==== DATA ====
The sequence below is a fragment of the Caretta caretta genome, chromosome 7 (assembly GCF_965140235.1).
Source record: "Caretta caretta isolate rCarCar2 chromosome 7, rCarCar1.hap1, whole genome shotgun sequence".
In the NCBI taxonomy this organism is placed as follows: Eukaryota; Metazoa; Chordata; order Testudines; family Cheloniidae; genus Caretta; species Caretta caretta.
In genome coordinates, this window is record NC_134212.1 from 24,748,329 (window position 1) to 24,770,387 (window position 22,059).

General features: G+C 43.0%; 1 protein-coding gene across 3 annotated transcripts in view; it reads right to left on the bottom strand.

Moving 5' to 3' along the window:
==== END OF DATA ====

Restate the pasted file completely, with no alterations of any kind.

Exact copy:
The sequence below is a fragment of the Caretta caretta genome, chromosome 7 (assembly GCF_965140235.1).
Source record: "Caretta caretta isolate rCarCar2 chromosome 7, rCarCar1.hap1, whole genome shotgun sequence".
In the NCBI taxonomy this organism is placed as follows: Eukaryota; Metazoa; Chordata; order Testudines; family Cheloniidae; genus Caretta; species Caretta caretta.
In genome coordinates, this window is record NC_134212.1 from 24,748,329 (window position 1) to 24,770,387 (window position 22,059).

General features: G+C 43.0%; 1 protein-coding gene across 3 annotated transcripts in view; it reads right to left on the bottom strand.

Moving 5' to 3' along the window: